Inaugurated in 2004, the Kigali Genocide Memorial at Gisozi is the final resting place for more than 250,000 victims of the Genocide against the Tutsi. This memorial also serves to educate about how the Genocide against the Tutsi took shape and examines genocide in the 20th century.
The wall of names is dedicated to those who died and is a work still in progress. Many of the victims’ names have yet to be gathered and documented and many of the victims who rest in the graves are unknown.
The memorial gardens provide a place for quiet contemplation about the history of the Genocide against the Tutsi. They allow visitors to reflect on how we all have a personal responsibility to prevent discrimination and mass atrocity.
It’s hard to imagine that just a couple of decades ago, Rwanda was in the midst of a horrific genocide that would leave more than 800,000 people dead in just 100 days. The country has come a long way from the devastating massacre, but the impact of this relatively recent history has left its mark on the lives of everyday people and generations to come.
Tourists can learn about this horrific event at the Kigali Genocide Memorial. The haunting museum dives into the timeline that led to the 1994 genocide, bringing the horrors to life through halls of photographs, artifacts, and information. The main exhibit hall wraps around poignant sculptures and features stained-glass windows that cast a hopeful glow on the space.
The museum continues with another permanent exhibit on the history of genocide around the world and intervention efforts from international communities, helping to put the Rwandan genocide into context.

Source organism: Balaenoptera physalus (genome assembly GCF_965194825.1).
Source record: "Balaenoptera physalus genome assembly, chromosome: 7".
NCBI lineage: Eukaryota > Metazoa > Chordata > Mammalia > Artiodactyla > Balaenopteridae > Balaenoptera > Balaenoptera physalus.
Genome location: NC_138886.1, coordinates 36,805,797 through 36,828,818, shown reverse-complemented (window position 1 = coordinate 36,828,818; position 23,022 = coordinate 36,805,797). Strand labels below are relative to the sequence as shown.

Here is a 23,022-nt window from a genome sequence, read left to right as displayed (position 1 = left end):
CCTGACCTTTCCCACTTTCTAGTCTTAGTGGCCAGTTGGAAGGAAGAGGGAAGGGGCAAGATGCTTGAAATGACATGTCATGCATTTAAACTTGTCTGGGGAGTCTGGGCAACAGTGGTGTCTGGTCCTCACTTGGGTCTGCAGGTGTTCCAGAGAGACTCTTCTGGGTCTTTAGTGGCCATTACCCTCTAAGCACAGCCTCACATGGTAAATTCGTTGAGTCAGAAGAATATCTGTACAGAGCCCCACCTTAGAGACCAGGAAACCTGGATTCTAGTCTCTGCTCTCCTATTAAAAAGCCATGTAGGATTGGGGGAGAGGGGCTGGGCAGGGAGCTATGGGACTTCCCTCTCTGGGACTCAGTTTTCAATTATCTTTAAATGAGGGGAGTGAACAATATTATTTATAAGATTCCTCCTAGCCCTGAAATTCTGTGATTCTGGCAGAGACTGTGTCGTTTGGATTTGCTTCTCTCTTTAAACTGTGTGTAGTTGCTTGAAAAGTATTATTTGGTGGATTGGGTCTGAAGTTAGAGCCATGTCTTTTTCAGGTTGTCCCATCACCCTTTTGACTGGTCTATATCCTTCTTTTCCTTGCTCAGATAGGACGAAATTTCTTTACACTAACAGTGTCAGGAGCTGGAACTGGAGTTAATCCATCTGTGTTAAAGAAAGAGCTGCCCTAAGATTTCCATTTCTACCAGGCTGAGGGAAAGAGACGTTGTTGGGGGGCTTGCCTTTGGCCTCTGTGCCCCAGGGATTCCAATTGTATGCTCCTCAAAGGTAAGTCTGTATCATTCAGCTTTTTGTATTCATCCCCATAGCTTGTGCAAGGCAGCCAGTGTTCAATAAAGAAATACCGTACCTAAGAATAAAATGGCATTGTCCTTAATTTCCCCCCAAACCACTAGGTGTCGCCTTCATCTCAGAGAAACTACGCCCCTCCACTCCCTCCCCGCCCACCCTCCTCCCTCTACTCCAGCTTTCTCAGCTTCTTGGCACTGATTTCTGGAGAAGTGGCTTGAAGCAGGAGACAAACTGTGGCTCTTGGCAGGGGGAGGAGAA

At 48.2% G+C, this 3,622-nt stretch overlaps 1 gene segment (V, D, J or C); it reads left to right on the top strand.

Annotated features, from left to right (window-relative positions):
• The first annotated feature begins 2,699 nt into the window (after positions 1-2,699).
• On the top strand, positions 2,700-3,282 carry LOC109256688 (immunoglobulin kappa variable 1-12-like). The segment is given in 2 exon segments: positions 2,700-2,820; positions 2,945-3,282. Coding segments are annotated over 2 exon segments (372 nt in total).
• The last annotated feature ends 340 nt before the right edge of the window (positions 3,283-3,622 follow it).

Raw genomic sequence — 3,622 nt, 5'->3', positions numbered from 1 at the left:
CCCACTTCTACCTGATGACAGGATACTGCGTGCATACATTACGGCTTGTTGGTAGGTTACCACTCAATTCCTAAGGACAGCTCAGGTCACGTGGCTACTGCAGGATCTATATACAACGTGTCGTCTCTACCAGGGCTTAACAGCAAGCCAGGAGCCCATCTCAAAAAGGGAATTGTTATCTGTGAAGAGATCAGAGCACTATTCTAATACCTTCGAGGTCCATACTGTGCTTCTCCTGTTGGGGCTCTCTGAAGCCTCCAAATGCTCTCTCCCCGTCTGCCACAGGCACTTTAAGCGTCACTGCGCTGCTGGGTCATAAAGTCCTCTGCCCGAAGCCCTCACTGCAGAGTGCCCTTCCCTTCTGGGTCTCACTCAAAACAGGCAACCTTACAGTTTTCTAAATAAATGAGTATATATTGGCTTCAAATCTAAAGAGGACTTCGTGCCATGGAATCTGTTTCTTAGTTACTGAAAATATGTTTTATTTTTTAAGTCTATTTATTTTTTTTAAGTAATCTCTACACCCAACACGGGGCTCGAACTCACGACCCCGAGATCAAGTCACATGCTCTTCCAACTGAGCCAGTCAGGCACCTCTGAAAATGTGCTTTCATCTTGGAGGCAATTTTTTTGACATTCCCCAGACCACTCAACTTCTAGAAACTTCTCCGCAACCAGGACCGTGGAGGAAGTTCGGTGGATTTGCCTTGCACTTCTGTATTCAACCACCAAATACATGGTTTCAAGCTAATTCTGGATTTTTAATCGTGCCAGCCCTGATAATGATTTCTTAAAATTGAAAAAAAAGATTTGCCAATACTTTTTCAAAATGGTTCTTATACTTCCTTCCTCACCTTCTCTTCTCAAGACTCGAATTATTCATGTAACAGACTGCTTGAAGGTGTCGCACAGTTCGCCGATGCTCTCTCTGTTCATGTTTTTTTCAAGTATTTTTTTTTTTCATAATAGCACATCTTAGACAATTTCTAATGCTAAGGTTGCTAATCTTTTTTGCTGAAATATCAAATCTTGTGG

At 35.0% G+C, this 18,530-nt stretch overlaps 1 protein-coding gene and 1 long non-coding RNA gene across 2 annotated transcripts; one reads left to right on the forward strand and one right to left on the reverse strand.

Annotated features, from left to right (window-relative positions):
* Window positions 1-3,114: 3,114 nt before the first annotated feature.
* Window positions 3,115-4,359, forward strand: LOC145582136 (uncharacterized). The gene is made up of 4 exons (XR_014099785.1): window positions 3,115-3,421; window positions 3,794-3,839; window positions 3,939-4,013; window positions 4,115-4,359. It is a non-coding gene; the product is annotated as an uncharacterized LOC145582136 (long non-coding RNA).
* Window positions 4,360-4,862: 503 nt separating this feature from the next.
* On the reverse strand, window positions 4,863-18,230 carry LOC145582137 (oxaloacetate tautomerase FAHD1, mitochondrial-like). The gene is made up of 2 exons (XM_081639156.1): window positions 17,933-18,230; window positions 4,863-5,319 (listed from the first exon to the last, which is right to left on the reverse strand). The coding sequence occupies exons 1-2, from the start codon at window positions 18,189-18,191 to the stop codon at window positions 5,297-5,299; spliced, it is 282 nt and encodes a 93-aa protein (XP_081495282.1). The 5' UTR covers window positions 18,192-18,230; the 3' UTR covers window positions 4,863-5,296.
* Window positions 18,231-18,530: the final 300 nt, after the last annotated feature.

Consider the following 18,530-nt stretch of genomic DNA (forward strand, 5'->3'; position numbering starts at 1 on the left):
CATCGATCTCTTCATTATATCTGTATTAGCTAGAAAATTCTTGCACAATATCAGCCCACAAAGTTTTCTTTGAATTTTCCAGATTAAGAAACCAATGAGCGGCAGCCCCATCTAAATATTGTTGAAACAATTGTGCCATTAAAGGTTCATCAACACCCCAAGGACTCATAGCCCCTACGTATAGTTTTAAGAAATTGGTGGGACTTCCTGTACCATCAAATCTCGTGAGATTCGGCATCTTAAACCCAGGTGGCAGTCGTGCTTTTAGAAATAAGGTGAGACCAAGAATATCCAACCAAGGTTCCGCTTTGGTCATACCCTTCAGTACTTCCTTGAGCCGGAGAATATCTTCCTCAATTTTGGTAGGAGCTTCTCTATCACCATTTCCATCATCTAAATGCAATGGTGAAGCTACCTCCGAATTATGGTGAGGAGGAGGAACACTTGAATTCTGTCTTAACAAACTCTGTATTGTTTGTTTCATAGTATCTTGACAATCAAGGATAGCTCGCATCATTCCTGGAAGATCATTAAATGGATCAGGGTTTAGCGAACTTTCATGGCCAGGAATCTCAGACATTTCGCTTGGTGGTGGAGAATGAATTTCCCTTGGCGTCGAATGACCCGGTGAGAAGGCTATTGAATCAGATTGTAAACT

The museum also includes an emotionally charged Children’s Room dedicated to the youngest victims of the genocide. It keeps their memory alive through oversize portraits of the children, some of whom were just infants when they were killed, and personal details about the victims, like their nicknames and favorite books.
While heartbreaking, visiting the Kigali Genocide Memorial is an important part of being a responsible tourist in Rwanda. Give yourself time to contemplate the experience and have a moment of silence for the 250,000 victims interred at this site at the memorial’s Gardens of Reflection.
Other Memorials to note
While the largest memorial is in Kigali, the genocide touched all corners of Rwanda, and as such there are many emotionally charged memorials located throughout the country. Some are as simple as a quiet garden space for contemplation, while others are larger and hold relics, remains, and exhibits on the genocide itself.
Beyond the main memorial centre in Kigali, a few of the memorials include:
Camp Kigali Belgian Monument
A small museum lies at the site of the massacre of ten Belgian UN Blue Beret. At the onset of Genocide under the command of General Dallaire, they were deployed to guard the house of Prime Minister Agatha Uwilingimana. When the genocide began, Presidential Guard soldiers invaded the home, disarmed the Belgians and transported them to Camp Kigali where they killed them. The ten stone pillars memorialise the ten soldiers killed.
Others include;Nyanza Genocide Memorial, Ntarama Genocide Memorial, Nyamata Genocide Memorial and Murambi Genocide Memorial